4 Common Misconceptions of Allergy Shots

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Misconception of Allergy Shots

Overview

More than 50 million Americans experience different types of allergies each year. It is even the 6th leading cause of chronic illness in the U.S. Because of the convenience that over-the-counter medications provide, most people with allergies treat their condition with oral medicine to counteract the allergic reaction. They don’t usually pay attention to other treatments such as immunotherapy in the form of allergy shots.

What are Allergy Shots?

Allergy shots are a highly efficient way to treat allergies in both adults and children. According to the American Academy of Allergy, Asthma, and Immunology, allergen immunotherapy, also known as allergy shots, is a form of long-term treatment that decreases symptoms for many people. Allergy shots decrease the sensitivity to allergens and often leads to lasting relief of allergy symptoms even after you stop the medication. Although allergy shots are cost-effective and beneficial to people with allergies, some are still having second thoughts about its effectiveness. The hesitation is mostly attributed to the misconceptions surrounding the treatment.

If you’ve been living with allergies, then I’m sure you’ve heard a lot of myths about allergy shots. Here are some misconception about allergy shots:

  • Allergy shots don’t work.

    In an article published by Harvard Health Publishing, allergy shots are a treatment that can help prevent or minimize allergic reactions. When a person is allergic to an allergen, his immune system reacts to the substances that are common in the environment, such as pollen or pet dander. Allergy shots change the way our immune system reacts to allergens. It tolerates the allergen in our bodies. What is fascinating about allergy shots is that your doctor can personalize the treatment to each patient. A person is only given an allergy shot once a specific allergy trigger has been identified. The article also discusses how allergy shots are often recommended for people with severe allergy symptoms who do not respond well to the usual medications. Allergy shots are also useful and beneficial to those people whose allergies can become life-threatening.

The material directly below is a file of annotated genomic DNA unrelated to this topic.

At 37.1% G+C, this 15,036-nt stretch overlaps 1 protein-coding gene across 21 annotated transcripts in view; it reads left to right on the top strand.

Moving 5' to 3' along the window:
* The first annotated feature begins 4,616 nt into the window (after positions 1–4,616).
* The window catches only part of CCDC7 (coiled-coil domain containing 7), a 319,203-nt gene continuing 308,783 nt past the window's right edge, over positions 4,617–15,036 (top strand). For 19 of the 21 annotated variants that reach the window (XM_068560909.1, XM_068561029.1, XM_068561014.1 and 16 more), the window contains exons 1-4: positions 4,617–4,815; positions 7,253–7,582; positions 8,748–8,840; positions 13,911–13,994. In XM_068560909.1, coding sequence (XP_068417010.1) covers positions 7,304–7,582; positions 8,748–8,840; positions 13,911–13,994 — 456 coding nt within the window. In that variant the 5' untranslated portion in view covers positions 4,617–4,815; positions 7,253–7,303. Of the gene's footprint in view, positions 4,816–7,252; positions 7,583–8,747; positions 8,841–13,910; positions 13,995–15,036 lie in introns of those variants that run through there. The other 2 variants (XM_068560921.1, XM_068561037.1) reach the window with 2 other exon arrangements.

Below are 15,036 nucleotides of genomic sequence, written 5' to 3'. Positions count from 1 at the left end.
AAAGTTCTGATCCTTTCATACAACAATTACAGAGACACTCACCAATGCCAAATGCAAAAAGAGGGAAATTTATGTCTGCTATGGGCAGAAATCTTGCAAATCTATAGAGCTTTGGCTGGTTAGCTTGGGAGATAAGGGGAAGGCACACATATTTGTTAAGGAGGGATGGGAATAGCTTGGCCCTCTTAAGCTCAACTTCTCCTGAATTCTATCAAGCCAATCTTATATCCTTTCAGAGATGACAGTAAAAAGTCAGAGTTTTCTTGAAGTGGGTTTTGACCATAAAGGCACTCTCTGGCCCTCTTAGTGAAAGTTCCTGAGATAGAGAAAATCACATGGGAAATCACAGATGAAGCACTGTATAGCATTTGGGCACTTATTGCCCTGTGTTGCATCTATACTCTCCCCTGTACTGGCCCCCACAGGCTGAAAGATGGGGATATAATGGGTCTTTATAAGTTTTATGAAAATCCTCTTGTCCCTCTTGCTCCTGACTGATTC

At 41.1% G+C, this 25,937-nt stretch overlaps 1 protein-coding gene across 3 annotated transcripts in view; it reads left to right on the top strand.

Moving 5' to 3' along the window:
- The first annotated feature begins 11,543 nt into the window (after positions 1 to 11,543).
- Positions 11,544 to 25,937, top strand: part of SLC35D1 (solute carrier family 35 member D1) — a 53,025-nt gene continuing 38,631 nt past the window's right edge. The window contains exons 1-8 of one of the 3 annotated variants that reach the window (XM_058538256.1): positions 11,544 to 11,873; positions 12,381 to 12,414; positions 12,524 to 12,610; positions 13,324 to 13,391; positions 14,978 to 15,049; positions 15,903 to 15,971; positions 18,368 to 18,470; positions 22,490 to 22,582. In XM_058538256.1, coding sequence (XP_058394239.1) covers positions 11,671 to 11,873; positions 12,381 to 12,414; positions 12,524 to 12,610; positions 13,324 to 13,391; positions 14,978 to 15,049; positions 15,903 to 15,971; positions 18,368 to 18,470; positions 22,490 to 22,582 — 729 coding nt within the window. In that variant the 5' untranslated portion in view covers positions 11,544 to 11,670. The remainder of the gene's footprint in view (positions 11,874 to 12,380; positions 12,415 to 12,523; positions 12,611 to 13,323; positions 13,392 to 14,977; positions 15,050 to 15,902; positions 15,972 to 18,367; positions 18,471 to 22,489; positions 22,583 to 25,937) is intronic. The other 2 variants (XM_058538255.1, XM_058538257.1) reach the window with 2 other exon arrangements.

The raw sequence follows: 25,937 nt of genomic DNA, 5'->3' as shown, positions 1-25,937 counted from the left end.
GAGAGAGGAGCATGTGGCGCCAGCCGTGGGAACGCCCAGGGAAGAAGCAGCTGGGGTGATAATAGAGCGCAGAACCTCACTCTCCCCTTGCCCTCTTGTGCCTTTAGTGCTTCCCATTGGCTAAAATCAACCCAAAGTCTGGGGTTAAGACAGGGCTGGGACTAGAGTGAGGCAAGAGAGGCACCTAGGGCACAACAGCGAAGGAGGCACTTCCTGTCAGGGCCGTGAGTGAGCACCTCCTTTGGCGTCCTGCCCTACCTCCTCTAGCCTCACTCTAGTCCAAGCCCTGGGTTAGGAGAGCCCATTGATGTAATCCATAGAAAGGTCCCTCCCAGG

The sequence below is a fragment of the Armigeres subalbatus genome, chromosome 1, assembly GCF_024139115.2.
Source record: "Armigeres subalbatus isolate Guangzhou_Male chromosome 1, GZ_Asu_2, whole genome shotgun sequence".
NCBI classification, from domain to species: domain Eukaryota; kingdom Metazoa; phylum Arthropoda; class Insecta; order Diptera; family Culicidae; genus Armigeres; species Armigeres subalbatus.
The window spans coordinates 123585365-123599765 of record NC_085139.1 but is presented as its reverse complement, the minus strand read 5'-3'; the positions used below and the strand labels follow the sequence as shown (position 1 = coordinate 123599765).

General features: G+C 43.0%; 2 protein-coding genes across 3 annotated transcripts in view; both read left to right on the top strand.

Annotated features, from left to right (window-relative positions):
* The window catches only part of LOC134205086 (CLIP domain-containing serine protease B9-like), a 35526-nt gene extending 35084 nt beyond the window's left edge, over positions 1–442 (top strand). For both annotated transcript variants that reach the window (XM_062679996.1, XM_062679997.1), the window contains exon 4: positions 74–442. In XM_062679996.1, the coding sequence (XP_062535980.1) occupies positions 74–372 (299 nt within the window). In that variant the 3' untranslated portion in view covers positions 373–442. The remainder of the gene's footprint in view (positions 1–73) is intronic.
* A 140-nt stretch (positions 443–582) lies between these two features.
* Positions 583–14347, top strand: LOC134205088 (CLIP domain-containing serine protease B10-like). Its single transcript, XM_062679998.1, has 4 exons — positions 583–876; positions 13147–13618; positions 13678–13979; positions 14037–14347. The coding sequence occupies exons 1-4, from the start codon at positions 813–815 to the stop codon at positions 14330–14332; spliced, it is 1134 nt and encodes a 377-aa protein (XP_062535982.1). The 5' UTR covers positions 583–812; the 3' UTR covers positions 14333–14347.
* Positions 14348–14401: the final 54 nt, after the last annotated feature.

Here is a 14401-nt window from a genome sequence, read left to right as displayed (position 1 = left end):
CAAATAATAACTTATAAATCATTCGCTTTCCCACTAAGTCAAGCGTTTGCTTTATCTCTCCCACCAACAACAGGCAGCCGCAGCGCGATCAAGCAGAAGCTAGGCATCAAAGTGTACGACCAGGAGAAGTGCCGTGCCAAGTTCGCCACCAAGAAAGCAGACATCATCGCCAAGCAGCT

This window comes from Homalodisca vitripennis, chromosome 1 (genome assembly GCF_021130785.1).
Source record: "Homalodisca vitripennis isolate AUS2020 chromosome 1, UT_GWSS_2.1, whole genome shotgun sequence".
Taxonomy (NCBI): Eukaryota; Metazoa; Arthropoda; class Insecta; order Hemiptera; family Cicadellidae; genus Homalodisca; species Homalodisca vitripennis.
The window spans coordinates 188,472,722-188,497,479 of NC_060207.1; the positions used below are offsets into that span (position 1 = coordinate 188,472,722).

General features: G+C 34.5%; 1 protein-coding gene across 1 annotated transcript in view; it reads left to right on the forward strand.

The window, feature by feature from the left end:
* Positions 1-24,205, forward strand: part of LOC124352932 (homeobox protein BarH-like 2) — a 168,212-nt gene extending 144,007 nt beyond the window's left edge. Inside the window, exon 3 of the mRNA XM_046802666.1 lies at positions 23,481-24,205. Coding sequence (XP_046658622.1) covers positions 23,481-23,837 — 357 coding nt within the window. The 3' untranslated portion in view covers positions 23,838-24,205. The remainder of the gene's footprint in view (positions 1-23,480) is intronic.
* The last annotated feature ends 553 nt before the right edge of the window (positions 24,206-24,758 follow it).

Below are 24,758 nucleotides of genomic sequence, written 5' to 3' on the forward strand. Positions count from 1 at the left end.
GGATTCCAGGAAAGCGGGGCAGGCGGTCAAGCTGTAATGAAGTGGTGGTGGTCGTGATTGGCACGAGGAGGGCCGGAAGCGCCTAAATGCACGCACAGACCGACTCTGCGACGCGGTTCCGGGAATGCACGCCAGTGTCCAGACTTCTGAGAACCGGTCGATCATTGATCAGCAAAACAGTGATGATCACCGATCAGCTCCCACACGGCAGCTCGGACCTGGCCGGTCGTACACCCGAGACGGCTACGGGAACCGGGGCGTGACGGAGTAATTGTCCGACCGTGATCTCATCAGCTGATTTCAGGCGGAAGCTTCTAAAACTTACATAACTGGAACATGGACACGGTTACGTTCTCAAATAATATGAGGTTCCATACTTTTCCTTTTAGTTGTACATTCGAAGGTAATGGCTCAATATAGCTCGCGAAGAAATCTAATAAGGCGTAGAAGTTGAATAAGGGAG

• Allergy shots are painful and have severe side effects.

    Allergy shots are generally safe, and most people do not have any adverse reactions. A person may develop swelling or redness at the injection site. However, these mild reactions are typically just treated with antihistamines. Some patients also experience mild to moderate symptoms after the injection. Some of the symptoms include nasal congestion, watery eyes, or sneezing. After getting an allergy shot for the first time, your doctor may ask you to stay in the office to monitor your reactions.

    A more severe reaction seldom occurs after the shot, but they have happened in some cases and caused asthma symptoms, including wheezing, coughing, or difficulty breathing. It is also possible that an anaphylactic reaction will cause nausea, dizziness, or swelling in the throat. However, they can just be treated in the office, but there are circumstances where treatment is done in the hospital.